2002/84 Richard Duddy interviewed in his house in Edinburgh by Sarah Bromage on 19/9/2002
000 Shed was where they emptied the lorries. Made sure there was no tarry paper. Mix of stuff going into mix. Cigarettes, nylons, perfumes etc. Overhead crane that you hooked bales on and stacked them.
117 Hopeless managers; alcoholics. Paper would go to Bathgate to be cut until they built cutters. Dangerous place where people would lose fingers. Accidents when machine jammed.
155 Got foot caught in moving slats of pulper, was nearly dragged in. No one was there to see the potential accident. Most dangerous place he ever worked.
212 Lorries coming in. Bales not balanced.
225 4 people per shift and 3 shifts in the shed and pulper. Young guy when he worked there, men over 60 all sleeping while at work. Once pulper was full and paper was running you were okay.
241 No protective clothing. Manager drunk. Started 1956, came from the army. Father worked at Kinleith, worked with caustic soda. Fell into a vat and got badly burnt. Went and asked if there were any positions.
274 In machine house mechanics and engineers were quite separate from the machine house, different departments. Mill hopeless at making paper, bad ingredients.
297 No extra money for working on the pulpers as well. Always worked extra hours.
313 Didn't play mill football. People liked to drink. Pub was 5 minutes away; all went to Kinleith Arms.
329 A lot of drink in the cutting house.
338 Not sure of holidays. No trades week in mill and not sure if it ever closed. Gathering paper from the rollers.
358 Made ordinary cardboard. Balerno used esparto grass. Kinleith used good quality raw materials. Woodhall used rubbish.
367 First day had suit on. Taught on job. Good crowd. Manager of shed, not so keen on him. Cutters and accidents. People collapsing with heat. New people employed in the cutter house. Engineers worked days. No females in mill.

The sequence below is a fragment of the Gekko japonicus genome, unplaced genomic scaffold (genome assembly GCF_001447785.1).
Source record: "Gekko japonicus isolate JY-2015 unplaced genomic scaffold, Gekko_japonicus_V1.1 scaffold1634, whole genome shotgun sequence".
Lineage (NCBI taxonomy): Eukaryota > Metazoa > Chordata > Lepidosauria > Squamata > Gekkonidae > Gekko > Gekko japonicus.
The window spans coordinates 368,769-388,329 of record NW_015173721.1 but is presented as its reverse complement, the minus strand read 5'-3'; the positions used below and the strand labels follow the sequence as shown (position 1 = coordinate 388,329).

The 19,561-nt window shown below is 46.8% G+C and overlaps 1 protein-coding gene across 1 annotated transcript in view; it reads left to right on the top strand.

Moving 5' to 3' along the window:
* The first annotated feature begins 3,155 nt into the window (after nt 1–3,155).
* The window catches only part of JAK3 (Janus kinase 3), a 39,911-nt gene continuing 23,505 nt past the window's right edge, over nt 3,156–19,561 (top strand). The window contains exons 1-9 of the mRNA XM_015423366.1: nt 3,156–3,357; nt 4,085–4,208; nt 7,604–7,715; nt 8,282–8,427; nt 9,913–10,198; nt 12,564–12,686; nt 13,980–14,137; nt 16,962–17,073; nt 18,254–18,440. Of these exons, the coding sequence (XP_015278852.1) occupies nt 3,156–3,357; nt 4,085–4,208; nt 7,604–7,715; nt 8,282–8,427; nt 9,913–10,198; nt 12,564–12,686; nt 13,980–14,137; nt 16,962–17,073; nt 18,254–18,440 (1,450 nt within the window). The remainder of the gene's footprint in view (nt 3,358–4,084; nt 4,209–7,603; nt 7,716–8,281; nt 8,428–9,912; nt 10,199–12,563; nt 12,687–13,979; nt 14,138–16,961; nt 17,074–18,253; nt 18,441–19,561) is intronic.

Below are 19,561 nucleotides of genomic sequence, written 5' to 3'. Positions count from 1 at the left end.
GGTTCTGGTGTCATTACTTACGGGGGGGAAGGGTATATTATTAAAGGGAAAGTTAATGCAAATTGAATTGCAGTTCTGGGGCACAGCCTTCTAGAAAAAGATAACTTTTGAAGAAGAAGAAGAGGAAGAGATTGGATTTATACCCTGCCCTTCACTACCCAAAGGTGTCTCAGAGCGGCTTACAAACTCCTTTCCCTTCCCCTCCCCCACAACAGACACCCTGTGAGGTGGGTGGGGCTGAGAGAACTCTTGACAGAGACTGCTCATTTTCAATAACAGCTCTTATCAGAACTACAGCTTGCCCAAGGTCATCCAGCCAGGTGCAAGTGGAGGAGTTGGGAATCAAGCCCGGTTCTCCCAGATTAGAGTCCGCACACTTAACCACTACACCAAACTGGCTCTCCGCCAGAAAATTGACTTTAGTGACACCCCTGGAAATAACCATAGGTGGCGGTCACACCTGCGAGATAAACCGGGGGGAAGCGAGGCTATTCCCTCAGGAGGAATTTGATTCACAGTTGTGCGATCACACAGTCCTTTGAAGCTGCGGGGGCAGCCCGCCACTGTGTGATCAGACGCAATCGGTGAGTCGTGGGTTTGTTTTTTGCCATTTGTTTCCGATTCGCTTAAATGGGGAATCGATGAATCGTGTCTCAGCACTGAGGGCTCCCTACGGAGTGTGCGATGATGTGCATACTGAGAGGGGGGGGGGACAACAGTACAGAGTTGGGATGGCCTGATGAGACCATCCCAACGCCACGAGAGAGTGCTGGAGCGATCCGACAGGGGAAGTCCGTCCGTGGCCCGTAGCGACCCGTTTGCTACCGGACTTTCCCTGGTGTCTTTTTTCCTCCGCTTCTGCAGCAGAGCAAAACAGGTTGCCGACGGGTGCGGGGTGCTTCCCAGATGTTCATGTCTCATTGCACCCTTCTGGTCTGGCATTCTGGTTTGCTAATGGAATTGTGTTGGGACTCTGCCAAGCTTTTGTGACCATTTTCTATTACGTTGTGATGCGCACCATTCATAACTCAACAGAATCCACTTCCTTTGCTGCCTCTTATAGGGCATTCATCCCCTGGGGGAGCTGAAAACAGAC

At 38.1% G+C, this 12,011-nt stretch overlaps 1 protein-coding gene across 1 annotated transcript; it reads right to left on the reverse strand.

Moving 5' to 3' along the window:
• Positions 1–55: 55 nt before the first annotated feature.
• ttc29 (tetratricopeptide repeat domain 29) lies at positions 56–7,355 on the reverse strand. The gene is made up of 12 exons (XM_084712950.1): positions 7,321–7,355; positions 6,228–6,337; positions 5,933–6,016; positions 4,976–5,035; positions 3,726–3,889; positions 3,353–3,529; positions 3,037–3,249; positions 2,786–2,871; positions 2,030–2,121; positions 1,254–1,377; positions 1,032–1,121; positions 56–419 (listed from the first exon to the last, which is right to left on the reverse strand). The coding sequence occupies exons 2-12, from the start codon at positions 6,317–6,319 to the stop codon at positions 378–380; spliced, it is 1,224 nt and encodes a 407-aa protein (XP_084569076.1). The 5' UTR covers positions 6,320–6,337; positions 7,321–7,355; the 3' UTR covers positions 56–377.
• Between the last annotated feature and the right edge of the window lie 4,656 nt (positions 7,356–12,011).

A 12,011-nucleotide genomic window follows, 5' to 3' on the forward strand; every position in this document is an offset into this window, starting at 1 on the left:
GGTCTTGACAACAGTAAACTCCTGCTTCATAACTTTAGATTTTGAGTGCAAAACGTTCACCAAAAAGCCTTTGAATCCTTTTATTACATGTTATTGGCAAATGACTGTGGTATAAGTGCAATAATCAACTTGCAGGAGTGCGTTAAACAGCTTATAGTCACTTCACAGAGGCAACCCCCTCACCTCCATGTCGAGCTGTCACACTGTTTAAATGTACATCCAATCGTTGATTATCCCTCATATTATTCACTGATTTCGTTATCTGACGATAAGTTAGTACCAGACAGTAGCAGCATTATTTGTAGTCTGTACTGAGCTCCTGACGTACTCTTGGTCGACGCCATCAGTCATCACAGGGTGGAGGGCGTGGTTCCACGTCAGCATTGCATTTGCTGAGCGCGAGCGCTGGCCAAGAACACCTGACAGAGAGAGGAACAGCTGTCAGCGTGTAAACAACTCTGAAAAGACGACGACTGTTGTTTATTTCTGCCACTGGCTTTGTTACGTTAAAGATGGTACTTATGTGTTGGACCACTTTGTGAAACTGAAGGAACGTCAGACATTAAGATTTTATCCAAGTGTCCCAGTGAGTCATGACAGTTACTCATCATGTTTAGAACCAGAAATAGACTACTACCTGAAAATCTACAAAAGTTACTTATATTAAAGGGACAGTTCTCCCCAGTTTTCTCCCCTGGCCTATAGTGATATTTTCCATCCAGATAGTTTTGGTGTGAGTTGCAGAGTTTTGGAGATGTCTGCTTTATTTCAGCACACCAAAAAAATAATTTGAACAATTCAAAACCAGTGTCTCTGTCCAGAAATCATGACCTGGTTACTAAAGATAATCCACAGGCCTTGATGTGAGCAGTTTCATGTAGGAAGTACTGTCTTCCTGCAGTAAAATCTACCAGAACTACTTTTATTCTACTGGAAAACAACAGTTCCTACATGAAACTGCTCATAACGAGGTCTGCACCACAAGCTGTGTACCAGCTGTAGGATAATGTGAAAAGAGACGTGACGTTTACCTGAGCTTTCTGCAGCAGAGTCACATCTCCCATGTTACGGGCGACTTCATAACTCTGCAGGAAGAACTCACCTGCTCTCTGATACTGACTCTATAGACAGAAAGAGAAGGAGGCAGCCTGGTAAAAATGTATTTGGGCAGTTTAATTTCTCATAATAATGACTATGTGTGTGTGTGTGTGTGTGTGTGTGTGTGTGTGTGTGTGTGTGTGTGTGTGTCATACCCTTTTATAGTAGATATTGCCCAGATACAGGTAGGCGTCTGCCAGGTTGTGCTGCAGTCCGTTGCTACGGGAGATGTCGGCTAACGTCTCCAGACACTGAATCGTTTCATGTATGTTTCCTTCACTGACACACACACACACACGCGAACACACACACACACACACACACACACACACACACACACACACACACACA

420 Not members of a union. Managers hopeless. 99% lived locally with furthest away two miles.
437 Two Ukrainian men worked in the mill, very much bosses men.
449 Breaks; could take as many as you wanted. If the machines were running well it would take 10 minutes to fill to fill a pulper which would last for hours.
460 Comics would come off lorries and would read them and go for walks. Bales falling over.
471 No organisation to try and make it safe. Health and Safety would have closed it down. Layout of shed. Would have to climb up bales to hook crane on.
493 10 bales would fit into pulper that would take 3 or 4 hours. Not hard work, got plenty of peace as long as machine shop was running.
501 One colour board, brown. Not sure what it was used for. Accidents in cutting house, would not work there.
513 Pit was 4ft deep. Hard work to lift pulp. Machine would keep going when there was a break. Feed paper back through.
530 Never on short time, always busy. Fire in machine shop. Stuff lying around. Allowed to smoke in mill.
545 No fire officer, all labourers in shed. Machinemen were trained. All ages in shed; by time you were older you were placed on the crane. Crane and activities of crane. Wire snapping and difficulty of moving broken bales.
570 When bales broke could see what was in them. Some people would break bales on purpose to get cigarettes.
578 Inveresk not good, drunk managers. Did not socialise; went home. No annual trip, it was all men and no organisation to do that.
600 No strikes; did shop steward at ski slopes but not while at mill. Friend was manager at the ski slopes. Met a lot of people in that job. Two girls tried to commit suicide.
640 Enjoyed mill for a while but saw too many accidents so wanted to leave. Hours were too long.
657 Paid per shift that you worked and not a weekly salary. All worked full time.
673 Revolving shift times on three-shift system.
704 Job not safe, nobody to supervise. Fatality in mill. Drive JCB without training and tipped it. It went through wall and into burn. Got into trouble.
736 Location and accessibility of mills. Lorries used were Bryce lorries. His job was to take everything off lorry.
760 Bales stacked 40ft high. No uniform size of bale. Combustion caused bale to collapse.
778 Had to retire at 65. Left at 24. Most people would stay in mill all their working lives. Father worked in pits till they closed and then went to work in the mills.800 End.